Turkish Foreign Minister Mevlüt Çavuşoğlu announced on a TV program that Turkey had officially requested help from Russia for the evacuation of Turkish citizens living close to the Russian border in Ukraine, handing in Moscow a list of the people and their locations.
Speaking on Habertürk TV on Tuesday, Çavuşoğlu said Turkey had requested that Moscow open a security corridor to Russia for the evacuation of citizens living in Sumy in the north of Ukraine, citing the presence of Russian soldiers as the reason.
Adding that the Russian military attaché in Ankara had visited the Defense Ministry, Çavuşoğlu said they also conveyed their request at the military level.
He also said the military attaché was given the list of Turkish citizens and their locations. “We will continue our efforts in this direction. We have arranged buses on the Russian side. If the corridor is opened, we will transport our citizens to Rostov Airport or the nearest airports.”
However, Çavuşoğlu’s statement sparked a debate on social media. Former Turkish military attaché and colonel Halis Tunç, who shared a video of Çavuşoğlu on Twitter, said this was a big mistake, adding that it was actually recognition of Russia’s invasion of Ukraine.
While many social media users agreed with Tunç, those who claimed that this was the right decision in order to rescue citizens wrote that Sumy is close to Russia and that reaching evacuation points in the west means crossing Ukraine under war conditions.
Turkey in contact with both Russia and Ukraine
No evacuations through Russia are believed to have taken place so far. Making a statement following the extraordinary meeting of NATO Ministers of Foreign Affairs on Friday, Çavuşoğlu told reporters that 9,653 Turkish citizens have been brought home to Turkey from Ukraine. He later updated the figure to 11,024.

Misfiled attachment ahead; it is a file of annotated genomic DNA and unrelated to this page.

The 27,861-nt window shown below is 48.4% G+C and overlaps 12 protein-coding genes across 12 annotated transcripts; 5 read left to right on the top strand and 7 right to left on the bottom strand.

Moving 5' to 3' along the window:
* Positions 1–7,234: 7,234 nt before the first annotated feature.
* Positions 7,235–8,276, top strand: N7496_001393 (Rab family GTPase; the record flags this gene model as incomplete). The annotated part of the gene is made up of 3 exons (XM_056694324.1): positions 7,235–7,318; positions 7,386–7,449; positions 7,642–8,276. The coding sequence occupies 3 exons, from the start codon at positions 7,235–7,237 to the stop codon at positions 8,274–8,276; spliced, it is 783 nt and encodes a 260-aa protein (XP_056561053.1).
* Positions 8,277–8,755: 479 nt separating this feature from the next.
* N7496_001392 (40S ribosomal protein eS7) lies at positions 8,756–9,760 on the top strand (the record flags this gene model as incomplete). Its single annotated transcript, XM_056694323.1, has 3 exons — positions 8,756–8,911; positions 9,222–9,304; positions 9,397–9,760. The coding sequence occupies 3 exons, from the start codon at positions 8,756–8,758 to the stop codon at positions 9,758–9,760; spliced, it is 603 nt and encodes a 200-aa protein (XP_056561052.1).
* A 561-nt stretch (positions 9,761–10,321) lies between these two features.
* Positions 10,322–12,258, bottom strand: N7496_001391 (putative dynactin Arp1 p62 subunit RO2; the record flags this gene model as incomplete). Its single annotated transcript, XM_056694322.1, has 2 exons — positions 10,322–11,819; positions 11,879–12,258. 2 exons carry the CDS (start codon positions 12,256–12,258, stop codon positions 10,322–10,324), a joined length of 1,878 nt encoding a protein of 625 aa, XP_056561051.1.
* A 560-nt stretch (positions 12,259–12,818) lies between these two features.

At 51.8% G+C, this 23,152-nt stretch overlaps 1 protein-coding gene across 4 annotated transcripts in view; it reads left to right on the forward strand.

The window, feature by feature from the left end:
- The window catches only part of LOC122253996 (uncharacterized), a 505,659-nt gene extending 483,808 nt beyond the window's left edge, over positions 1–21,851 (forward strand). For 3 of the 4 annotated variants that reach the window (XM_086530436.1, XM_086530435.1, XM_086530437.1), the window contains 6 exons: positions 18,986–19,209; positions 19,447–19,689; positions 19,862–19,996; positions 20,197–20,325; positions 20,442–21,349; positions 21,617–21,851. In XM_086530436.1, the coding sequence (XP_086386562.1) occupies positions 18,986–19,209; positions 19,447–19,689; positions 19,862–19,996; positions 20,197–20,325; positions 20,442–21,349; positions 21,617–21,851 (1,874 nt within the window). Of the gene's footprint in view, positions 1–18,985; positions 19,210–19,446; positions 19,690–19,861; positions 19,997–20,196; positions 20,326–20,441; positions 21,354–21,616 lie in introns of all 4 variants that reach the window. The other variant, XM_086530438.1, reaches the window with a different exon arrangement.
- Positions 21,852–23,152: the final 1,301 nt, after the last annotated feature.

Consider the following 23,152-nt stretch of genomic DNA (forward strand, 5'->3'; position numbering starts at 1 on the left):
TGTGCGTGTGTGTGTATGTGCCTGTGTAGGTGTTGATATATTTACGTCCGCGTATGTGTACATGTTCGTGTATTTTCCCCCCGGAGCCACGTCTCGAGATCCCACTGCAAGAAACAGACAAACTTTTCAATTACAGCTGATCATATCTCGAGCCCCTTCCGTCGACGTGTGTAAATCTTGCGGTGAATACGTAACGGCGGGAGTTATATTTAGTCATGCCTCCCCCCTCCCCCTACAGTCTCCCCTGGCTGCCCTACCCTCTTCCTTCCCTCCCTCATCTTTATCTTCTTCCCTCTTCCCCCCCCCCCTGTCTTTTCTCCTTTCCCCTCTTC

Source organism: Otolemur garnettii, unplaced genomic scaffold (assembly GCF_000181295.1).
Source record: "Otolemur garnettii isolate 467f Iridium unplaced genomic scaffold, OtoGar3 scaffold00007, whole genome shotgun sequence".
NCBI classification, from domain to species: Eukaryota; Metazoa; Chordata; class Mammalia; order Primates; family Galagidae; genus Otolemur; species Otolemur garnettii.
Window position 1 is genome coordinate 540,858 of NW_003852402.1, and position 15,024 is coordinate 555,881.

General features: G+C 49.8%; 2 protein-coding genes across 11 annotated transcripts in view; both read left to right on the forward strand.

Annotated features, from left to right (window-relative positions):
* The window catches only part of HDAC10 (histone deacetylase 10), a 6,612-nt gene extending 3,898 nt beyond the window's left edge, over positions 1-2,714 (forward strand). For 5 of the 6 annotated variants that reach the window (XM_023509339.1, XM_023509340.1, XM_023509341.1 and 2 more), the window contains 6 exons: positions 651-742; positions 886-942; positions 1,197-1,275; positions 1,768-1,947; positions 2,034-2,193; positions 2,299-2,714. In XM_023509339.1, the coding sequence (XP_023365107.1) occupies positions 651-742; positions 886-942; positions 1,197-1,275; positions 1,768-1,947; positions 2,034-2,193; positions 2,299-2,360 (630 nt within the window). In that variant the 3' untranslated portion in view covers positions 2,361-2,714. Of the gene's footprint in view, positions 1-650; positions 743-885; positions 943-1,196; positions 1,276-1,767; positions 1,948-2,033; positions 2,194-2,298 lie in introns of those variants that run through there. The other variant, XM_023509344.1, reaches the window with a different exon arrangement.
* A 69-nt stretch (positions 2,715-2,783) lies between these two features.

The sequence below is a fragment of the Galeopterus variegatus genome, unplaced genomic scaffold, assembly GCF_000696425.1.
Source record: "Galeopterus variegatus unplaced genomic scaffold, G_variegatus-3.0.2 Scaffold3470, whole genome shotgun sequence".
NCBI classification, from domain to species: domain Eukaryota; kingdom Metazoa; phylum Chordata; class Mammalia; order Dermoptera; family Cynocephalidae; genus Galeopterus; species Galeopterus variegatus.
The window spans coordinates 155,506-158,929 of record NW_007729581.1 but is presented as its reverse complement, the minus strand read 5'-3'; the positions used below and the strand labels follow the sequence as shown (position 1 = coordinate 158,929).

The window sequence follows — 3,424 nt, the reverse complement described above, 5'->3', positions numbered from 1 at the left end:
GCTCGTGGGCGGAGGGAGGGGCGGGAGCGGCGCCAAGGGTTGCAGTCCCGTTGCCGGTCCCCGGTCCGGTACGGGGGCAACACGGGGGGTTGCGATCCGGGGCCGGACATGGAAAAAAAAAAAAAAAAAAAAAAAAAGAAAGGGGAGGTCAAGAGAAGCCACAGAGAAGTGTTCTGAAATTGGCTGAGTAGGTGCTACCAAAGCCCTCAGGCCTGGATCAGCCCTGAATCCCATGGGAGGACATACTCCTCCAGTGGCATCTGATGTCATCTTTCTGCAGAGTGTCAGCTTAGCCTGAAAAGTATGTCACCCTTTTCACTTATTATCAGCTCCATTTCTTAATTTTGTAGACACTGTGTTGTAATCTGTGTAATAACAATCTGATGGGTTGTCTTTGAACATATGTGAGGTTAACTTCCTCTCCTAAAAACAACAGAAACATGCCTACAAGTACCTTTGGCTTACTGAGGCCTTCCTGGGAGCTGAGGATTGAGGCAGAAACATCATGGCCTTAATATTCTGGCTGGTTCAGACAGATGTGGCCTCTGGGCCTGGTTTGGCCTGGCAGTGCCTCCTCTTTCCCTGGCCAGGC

Regarding evacuations through Russia, Çavuşoğlu said they are continuing talks with the Russian side at the military level to rescue people in the besieged areas.
It is estimated that there are around 20,000 Turkish citizens in Ukraine, about 5,000 of whom are university students. The reasons for the high number of students are that Turkish high school graduates can enter university without an examination, and the cost of living is low compared to other European countries. Turks in Ukraine mostly live in the capital city of Kyiv, followed by Kharkiv, Odessa and Sumy. The Turkish Ministry of Foreign Affairs on Wednesday called on citizens living in Odessa, located on the Black Sea coast, to immediately leave the country.
Meanwhile, delegations from Kyiv and Moscow agreed on Thursday to the need for humanitarian corridors to help civilians escape Moscow’s invasion, the first apparent progress in talks at the Belarus border.
Turkey continues to pursue a balance in diplomacy following the invasion of Ukraine by Russia. Turkish President Recep Tayyip Erdoğan prefers to use the word “military operation” or “crisis,” which is close to Russia’s rhetoric, instead of occupation. Turkey, which declared that it would close its straits to the passage of warships in accordance with the Montreux Convention, asked countries including Russia not to send naval vessels to the straits. Military experts say Russia has enough warships in the Black Sea and will not be affected by this.
Turkey, which previously declared that it would not participate in sanctions against Russia, is the only NATO country that has not closed its airspace to Russian planes Turkey abstained rather than support a motion to freeze Russia’s membership in the Council of Europe last week. However, it voted in favor of a resolution condemning Russia at the United Nations General Assembly on Wednesday.
Speaking at a party meeting in Ankara on Wednesday, Erdoğan, referring to the developments in Ukraine, told party members that what happened to Ukraine was a confirmation that they were on the right track.
Meanwhile, Janes, a global agency for open-source defense intelligence, reported that Turkey has airlifted additional Baykar Bayraktar TB2 unmanned combat aerial vehicles (UCAVs) to Ukraine. According to Janes, Ukrainian Defense Minister Oleksiy Reznikov said on March 2 that new combat-ready TB2s had arrived in the country as part of a wider package of international military assistance.
Bayraktar military drones are produced by a company partly owned Erdoğan’s son-in-law Selçuk Bayraktar to which generous government incentives were allocated thanks to his father-in-law.